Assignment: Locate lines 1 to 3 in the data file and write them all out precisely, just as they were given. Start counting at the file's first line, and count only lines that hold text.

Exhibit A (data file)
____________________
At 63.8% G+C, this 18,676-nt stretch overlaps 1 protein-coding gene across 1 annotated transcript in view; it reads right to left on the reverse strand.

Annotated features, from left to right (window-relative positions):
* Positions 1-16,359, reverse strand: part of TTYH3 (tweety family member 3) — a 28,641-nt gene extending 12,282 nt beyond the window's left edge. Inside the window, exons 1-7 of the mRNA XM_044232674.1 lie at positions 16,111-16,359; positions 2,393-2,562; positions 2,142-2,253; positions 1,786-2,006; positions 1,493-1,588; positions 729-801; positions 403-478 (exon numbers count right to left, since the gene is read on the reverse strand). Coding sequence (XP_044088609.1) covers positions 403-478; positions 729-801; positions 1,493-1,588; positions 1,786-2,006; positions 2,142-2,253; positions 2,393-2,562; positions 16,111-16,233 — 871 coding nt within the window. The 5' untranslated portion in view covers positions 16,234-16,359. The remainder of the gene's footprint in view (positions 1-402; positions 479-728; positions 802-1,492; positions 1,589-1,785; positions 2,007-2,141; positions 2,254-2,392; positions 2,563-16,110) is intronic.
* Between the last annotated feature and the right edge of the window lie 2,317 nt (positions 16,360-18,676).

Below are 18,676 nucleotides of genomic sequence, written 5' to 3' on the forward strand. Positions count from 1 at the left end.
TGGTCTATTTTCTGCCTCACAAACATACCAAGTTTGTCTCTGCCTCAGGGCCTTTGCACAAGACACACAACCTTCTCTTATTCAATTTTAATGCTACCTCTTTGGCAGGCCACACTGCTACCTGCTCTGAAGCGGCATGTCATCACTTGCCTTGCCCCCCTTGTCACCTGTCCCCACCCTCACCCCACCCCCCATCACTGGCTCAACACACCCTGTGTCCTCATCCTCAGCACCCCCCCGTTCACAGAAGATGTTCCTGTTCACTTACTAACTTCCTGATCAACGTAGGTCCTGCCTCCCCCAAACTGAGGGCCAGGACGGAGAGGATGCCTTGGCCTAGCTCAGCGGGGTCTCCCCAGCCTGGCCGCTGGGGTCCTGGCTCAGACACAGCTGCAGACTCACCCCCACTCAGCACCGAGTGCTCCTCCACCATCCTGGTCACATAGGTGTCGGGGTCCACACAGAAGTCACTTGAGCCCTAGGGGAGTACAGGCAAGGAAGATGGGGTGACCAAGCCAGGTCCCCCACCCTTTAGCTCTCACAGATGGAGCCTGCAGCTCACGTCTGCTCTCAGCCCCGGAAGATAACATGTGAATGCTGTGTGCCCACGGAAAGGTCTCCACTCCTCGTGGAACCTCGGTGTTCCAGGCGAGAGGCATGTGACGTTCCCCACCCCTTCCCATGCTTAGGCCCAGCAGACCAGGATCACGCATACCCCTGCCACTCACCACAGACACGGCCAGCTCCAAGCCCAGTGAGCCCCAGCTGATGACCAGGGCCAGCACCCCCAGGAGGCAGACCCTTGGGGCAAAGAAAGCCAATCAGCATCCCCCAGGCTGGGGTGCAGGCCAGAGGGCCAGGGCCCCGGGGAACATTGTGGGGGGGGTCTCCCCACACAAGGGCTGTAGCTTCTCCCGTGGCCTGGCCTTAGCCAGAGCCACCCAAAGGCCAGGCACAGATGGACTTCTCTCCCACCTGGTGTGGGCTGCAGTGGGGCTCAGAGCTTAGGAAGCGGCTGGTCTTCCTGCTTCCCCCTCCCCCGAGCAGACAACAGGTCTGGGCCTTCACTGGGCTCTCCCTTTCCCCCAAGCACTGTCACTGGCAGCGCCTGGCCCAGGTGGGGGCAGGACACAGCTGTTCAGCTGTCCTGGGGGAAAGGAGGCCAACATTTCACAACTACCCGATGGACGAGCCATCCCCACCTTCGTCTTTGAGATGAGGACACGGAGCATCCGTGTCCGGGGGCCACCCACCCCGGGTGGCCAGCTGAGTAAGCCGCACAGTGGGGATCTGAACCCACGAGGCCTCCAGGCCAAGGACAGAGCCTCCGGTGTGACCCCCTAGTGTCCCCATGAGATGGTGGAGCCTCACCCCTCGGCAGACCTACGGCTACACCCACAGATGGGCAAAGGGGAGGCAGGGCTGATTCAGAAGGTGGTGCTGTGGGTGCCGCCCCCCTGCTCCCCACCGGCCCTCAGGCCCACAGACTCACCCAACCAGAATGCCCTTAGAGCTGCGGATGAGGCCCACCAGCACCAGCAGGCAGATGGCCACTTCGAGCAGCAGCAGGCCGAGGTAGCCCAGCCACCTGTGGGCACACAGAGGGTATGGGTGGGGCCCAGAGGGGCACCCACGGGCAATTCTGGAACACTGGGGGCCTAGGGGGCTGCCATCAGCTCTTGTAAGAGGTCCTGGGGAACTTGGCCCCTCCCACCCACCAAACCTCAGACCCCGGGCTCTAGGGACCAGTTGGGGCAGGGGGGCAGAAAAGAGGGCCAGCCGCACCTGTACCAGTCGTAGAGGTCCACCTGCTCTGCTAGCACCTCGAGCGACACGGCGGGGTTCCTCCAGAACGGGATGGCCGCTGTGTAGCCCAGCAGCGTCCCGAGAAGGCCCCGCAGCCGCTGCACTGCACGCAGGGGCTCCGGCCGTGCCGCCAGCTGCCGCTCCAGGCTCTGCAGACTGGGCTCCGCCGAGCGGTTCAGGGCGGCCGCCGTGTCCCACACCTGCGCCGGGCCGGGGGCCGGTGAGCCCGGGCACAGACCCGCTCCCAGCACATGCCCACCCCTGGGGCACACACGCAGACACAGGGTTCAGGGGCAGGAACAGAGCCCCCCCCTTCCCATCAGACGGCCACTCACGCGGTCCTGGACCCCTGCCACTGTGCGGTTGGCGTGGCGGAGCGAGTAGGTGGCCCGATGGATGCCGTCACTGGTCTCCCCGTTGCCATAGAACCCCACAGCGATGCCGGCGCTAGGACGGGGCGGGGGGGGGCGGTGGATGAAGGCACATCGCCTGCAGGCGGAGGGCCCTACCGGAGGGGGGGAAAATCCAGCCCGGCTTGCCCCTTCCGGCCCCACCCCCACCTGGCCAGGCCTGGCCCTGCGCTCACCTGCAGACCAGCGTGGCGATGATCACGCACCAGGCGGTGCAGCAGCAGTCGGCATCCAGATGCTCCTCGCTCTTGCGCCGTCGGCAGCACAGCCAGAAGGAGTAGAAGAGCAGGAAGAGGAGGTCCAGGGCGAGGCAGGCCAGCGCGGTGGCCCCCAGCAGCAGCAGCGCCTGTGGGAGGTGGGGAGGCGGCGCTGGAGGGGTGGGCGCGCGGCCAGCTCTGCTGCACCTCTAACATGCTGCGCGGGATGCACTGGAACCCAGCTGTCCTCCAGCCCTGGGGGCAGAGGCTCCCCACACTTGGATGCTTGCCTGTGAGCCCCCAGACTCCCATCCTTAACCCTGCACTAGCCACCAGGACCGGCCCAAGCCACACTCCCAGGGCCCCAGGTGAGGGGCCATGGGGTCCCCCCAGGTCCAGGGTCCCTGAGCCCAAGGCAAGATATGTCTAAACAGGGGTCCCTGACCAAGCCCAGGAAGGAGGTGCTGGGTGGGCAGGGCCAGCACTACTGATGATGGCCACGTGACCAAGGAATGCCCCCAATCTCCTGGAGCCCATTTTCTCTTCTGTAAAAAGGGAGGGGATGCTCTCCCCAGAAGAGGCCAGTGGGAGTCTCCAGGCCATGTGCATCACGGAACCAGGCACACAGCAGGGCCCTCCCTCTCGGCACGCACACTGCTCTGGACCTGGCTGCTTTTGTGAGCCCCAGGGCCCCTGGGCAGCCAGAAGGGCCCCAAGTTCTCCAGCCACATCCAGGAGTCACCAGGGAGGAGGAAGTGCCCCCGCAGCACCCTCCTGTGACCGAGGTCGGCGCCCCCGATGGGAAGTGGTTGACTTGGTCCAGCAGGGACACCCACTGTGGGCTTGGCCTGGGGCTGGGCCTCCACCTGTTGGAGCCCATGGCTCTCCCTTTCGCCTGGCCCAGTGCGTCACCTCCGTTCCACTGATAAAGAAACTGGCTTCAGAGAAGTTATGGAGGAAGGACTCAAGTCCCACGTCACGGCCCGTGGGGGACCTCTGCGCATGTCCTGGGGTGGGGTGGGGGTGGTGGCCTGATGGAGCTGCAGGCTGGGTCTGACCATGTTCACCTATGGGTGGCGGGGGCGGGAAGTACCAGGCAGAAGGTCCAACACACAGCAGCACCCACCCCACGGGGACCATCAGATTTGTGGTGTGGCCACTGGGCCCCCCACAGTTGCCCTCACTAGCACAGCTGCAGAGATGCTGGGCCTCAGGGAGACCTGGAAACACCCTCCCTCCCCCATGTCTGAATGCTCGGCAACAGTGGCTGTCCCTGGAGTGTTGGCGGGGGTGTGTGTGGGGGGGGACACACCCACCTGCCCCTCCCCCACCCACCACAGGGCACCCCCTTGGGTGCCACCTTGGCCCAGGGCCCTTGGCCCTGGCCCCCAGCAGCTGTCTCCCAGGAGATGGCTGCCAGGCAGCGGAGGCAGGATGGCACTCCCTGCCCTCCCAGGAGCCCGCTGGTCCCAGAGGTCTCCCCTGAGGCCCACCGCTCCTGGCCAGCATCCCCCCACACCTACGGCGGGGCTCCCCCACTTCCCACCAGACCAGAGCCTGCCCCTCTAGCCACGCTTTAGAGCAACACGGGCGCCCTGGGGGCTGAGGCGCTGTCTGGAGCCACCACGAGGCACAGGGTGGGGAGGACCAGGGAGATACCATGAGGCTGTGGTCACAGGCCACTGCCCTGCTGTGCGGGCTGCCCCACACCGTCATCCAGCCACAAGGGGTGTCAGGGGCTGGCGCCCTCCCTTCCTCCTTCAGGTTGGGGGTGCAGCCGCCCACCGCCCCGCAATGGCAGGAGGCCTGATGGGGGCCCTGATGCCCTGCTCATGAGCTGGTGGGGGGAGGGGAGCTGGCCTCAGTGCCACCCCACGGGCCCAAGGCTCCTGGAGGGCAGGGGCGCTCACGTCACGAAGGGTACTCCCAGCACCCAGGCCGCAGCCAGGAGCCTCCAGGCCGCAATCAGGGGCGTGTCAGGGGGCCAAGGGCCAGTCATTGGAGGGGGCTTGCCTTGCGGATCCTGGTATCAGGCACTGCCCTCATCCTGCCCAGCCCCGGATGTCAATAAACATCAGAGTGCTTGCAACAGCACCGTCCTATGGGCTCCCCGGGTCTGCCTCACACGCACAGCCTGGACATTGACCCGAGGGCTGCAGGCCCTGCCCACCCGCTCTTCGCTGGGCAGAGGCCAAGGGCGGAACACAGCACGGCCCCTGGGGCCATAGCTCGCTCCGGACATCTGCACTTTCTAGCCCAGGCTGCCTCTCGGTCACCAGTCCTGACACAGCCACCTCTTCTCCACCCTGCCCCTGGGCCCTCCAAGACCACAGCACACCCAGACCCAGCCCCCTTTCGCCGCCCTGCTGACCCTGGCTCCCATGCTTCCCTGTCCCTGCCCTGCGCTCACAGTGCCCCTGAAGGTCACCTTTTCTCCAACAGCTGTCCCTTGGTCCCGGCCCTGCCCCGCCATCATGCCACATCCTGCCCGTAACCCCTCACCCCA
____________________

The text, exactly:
At 63.8% G+C, this 18,676-nt stretch overlaps 1 protein-coding gene across 1 annotated transcript in view; it reads right to left on the reverse strand.

Annotated features, from left to right (window-relative positions):
* Positions 1-16,359, reverse strand: part of TTYH3 (tweety family member 3) — a 28,641-nt gene extending 12,282 nt beyond the window's left edge. Inside the window, exons 1-7 of the mRNA XM_044232674.1 lie at positions 16,111-16,359; positions 2,393-2,562; positions 2,142-2,253; positions 1,786-2,006; positions 1,493-1,588; positions 729-801; positions 403-478 (exon numbers count right to left, since the gene is read on the reverse strand). Coding sequence (XP_044088609.1) covers positions 403-478; positions 729-801; positions 1,493-1,588; positions 1,786-2,006; positions 2,142-2,253; positions 2,393-2,562; positions 16,111-16,233 — 871 coding nt within the window. The 5' untranslated portion in view covers positions 16,234-16,359. The remainder of the gene's footprint in view (positions 1-402; positions 479-728; positions 802-1,492; positions 1,589-1,785; positions 2,007-2,141; positions 2,254-2,392; positions 2,563-16,110) is intronic.